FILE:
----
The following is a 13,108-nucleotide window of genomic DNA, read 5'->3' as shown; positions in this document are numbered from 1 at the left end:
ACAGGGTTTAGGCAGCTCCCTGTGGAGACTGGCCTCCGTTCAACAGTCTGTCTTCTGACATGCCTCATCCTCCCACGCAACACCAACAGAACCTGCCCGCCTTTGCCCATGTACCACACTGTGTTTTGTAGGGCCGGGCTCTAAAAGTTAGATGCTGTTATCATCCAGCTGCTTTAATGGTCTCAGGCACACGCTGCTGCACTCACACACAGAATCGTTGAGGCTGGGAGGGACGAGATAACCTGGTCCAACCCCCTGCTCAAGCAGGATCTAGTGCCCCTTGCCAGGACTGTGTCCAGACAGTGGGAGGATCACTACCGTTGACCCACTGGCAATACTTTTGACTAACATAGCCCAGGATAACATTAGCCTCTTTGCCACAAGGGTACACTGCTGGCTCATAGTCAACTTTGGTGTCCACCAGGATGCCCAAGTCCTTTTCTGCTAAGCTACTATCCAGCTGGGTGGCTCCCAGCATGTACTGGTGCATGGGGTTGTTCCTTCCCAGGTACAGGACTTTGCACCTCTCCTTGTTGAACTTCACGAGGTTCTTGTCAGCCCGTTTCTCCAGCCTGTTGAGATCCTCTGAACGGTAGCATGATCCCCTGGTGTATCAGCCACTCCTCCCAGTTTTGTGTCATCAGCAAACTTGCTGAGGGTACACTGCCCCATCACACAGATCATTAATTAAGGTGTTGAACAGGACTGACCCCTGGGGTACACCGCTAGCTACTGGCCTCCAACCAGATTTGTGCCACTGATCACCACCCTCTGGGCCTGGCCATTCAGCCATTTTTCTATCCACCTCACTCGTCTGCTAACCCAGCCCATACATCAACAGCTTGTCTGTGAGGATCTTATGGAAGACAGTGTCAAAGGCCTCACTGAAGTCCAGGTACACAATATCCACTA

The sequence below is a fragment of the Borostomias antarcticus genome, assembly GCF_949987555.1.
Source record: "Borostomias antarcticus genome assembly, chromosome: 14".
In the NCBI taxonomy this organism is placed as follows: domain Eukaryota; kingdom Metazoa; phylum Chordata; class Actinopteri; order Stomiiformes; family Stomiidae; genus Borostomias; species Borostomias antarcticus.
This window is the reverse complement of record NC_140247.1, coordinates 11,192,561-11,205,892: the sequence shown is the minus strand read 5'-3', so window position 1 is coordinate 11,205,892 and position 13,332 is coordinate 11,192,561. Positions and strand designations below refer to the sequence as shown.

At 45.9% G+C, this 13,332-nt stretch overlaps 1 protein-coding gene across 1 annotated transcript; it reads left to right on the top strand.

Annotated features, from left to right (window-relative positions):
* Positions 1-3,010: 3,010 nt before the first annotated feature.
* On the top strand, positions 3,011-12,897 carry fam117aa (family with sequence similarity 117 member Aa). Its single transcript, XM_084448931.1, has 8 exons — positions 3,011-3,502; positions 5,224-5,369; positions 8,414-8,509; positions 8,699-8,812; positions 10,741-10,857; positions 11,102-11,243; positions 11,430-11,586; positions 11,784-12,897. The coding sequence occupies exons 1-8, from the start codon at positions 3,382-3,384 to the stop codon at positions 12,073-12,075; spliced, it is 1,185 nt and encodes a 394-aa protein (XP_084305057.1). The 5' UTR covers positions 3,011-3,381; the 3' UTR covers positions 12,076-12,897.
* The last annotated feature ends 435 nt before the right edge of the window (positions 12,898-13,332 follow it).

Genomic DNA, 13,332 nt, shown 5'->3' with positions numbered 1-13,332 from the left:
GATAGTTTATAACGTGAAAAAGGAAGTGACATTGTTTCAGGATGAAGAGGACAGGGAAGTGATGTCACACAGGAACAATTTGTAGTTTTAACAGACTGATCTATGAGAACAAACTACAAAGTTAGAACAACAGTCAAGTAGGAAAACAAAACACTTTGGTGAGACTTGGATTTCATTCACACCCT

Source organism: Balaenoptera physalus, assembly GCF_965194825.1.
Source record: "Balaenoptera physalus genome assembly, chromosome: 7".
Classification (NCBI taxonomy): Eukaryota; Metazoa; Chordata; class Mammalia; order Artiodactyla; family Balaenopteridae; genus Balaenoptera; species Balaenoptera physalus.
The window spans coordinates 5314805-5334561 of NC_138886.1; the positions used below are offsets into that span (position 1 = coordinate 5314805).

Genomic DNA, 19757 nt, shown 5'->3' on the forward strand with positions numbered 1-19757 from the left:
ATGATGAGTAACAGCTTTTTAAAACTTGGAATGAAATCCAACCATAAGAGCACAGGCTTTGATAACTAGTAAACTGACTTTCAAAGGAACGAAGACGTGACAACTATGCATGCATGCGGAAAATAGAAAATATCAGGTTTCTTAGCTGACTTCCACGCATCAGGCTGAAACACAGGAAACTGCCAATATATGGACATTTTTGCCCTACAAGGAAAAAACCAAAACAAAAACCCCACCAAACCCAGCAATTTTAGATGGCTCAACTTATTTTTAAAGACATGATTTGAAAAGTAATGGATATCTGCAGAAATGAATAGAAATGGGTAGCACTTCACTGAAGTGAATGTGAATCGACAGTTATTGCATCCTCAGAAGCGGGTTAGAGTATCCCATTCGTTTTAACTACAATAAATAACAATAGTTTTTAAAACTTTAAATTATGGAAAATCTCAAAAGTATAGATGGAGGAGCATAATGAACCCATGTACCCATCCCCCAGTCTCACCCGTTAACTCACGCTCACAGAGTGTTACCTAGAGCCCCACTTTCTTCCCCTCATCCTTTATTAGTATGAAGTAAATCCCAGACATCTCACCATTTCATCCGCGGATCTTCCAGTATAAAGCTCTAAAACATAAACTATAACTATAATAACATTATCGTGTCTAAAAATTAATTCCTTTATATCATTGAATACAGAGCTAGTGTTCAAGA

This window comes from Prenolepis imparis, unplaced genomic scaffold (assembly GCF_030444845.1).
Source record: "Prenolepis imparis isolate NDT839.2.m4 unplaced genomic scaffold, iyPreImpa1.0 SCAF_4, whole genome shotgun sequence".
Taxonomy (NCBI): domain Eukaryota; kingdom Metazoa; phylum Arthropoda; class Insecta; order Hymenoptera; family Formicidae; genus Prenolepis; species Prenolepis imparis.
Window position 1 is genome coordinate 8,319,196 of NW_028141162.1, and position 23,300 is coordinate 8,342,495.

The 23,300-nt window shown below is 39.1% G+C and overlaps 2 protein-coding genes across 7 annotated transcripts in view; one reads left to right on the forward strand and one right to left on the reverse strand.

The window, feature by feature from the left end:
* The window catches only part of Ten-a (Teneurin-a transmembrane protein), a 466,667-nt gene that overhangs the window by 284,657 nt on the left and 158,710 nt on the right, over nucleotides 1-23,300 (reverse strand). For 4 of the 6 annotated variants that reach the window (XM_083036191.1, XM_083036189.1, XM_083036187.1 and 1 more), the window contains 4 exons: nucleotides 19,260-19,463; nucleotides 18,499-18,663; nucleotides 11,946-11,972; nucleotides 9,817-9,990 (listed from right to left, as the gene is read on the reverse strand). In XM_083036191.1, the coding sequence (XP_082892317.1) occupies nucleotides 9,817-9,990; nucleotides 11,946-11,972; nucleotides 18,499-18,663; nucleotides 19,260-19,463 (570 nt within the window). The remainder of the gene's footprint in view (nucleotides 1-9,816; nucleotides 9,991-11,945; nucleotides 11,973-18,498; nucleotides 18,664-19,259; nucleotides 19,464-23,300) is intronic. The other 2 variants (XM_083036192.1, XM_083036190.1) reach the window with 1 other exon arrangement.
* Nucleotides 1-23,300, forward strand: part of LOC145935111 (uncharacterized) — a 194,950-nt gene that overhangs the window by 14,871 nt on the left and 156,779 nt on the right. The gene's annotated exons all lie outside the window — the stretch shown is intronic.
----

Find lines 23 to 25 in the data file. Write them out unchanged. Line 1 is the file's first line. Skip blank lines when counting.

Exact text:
Window position 1 is genome coordinate 8,319,196 of NW_028141162.1, and position 23,300 is coordinate 8,342,495.

The 23,300-nt window shown below is 39.1% G+C and overlaps 2 protein-coding genes across 7 annotated transcripts in view; one reads left to right on the forward strand and one right to left on the reverse strand.

The window, feature by feature from the left end: